What’s your film about? I asked Ahlam Darwish, 17, from Jerusalem, while waiting for her film to screen at the Curious Pictures studio in Manhattan.
“It’s about a very talented, young girl who plays the piano, but what many do not know is that she is about to go blind,” Darwish replied excitedly.
Who is this girl?
“Me,” she replied before erupting into giggles.
Darwish, an upbeat Arab-Israeli with a smiling face, is one of 10 teens who created short films about their worlds with the UK-based Films Without Borders. It’s a nonprofit organization that works with young filmmakers from “disadvantaged backgrounds” to create films that “break down barriers, build bridges and create a dialogue.” A curated selection of their films were screened in New York this April.
“The Gift,” Darwish’s 20-minute documentary about her love of piano music and her struggle with imminent blindness, was one of the films. The others included “The Ticket,” a story about finding love in a lost bus ticket; “Unknown Circumstances,” a tale of superstition set in Israel; “Love & Obsession,” about a shy girl learning to dance who ends up teaching her classmates her unique style of dancing; and “Football the Wonderful Game,” which chronicles the lifestyle of a devoted football fan in all its hilarity.
Not one of the films had a political message.
“The ideas were their own. We had nothing to do with it,” said producer-director Richard Blanshard, who assisted the filmmakers between the ages of 15 and 18 on technical aspects as writing scripts, editing and camera & lighting. “They chose to do love stories and sports.”
The film closest to sending a political message was Darwish’s “The Gift.” She said she’d like her film to call attention to the Arab minority living in Israel. About 20 percent of country’s population is Arab, many of them living in Jerusalem.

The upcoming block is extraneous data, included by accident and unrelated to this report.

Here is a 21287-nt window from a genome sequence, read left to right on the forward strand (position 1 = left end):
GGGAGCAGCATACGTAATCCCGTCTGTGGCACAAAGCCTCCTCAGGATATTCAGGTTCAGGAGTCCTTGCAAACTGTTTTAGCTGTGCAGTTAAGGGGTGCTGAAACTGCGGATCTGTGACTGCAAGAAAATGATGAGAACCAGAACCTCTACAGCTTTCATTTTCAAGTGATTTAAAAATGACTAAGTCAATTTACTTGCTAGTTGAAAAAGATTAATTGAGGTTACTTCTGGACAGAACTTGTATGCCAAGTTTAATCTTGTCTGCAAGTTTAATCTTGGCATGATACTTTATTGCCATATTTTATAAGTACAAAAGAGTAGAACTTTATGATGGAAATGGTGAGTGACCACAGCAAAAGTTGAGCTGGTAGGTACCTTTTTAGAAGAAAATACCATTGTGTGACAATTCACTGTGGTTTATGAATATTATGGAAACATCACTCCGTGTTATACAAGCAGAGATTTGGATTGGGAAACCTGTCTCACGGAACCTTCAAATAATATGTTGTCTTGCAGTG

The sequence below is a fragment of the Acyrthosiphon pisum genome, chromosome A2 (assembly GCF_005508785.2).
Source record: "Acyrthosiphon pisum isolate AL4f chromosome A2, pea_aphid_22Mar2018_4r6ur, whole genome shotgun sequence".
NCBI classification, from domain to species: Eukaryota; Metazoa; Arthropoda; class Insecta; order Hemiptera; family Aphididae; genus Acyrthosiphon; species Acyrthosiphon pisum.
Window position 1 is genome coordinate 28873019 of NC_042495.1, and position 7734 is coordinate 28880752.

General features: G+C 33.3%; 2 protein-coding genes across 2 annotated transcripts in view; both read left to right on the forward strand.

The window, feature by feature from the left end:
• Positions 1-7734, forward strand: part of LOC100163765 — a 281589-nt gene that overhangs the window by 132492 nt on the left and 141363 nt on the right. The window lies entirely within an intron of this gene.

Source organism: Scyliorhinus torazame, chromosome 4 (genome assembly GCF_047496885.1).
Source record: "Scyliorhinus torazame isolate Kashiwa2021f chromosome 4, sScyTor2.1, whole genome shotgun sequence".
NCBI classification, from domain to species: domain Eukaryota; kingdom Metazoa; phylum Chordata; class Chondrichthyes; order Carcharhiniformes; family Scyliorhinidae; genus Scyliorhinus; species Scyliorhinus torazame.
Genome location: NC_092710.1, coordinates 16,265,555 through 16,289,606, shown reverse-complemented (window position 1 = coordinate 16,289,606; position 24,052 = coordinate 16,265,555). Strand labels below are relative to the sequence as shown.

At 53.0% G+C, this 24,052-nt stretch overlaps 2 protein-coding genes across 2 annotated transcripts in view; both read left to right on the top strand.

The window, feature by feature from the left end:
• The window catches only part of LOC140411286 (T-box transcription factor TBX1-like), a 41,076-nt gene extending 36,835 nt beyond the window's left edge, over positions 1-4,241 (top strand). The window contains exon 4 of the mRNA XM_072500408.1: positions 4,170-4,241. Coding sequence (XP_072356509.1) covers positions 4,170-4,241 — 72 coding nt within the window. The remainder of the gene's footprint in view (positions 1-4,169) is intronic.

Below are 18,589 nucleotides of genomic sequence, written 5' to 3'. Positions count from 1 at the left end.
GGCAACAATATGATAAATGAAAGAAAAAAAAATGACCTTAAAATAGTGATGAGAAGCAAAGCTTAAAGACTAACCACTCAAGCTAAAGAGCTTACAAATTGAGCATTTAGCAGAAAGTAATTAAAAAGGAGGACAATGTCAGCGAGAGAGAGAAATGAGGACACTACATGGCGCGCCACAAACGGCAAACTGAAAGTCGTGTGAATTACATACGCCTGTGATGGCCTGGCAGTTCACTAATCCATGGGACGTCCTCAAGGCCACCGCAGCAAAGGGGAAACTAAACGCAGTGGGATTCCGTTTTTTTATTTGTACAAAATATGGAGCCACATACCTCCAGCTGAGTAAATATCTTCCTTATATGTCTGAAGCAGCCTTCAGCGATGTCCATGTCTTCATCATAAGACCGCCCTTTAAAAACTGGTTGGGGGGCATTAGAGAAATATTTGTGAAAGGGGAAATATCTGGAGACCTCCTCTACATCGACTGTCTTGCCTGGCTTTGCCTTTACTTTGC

“This film is not about me,” she told Feet in 2 Worlds. “It about our life, our music, how we live.”
The story follows her around as she plays Bach, Beethoven and Arab music even as she suffers from a condition called ‘retinitis pigmentosa,’ which can lead to premature blindness. It shows her quiet, charming Jerusalem neighborhood and interviews her mother about how the family is coping with Darwish’s possible loss of sight. The young woman teaches piano to young children and also goes to a music therapist to help with her condition.
Rwandan Jeannette Umugwaneza, 20, said she directed the romantic comedy “The Ticket” because “you need love in order to survive.” Umugwaneza also starred in her film about a Rwandan woman who falls for a fellow passenger after he gives her a ticket that allows her to get on a bus. They agree to meet for a date but she finds out he is seeing another woman. Conflicted about her feelings, the woman tries to forget the two-timing passenger until she runs into him again. This time, he introduces the other woman as his sister.
“I like being the director,” said Umugwaneza. “I just tell people what to do.”
Asked in a panel discussion about the most difficult part about the filmmaking process, the young directors said seeking permission from people and authorities can be time-consuming.
Films Without Borders gives young people opportunities that are more than often not readily available to them, said founder Jill Samuels. “It is about leaning about one’s self, and learning about others as well as learning the first stages of filmmaking, ” she said.
The teens were chosen from a list of potential candidates submitted by the British Council offices in various countries. The films are produced over the course of two weeks, with professionals like Blanshard providing advice on technical matters. The best films are selected and shown around the world and the young filmmakers are invited to speak about their experiences and get to meet famous names in the industry, such as George Lucas and Whoopi Goldberg.
Darwish, who described herself as shy, said the film forced her to confront her condition and share it with her audiences.
“I do not say my disease in a loud voice,” she said, but in the film, “I have to be prepared to tell about it in front of other people.”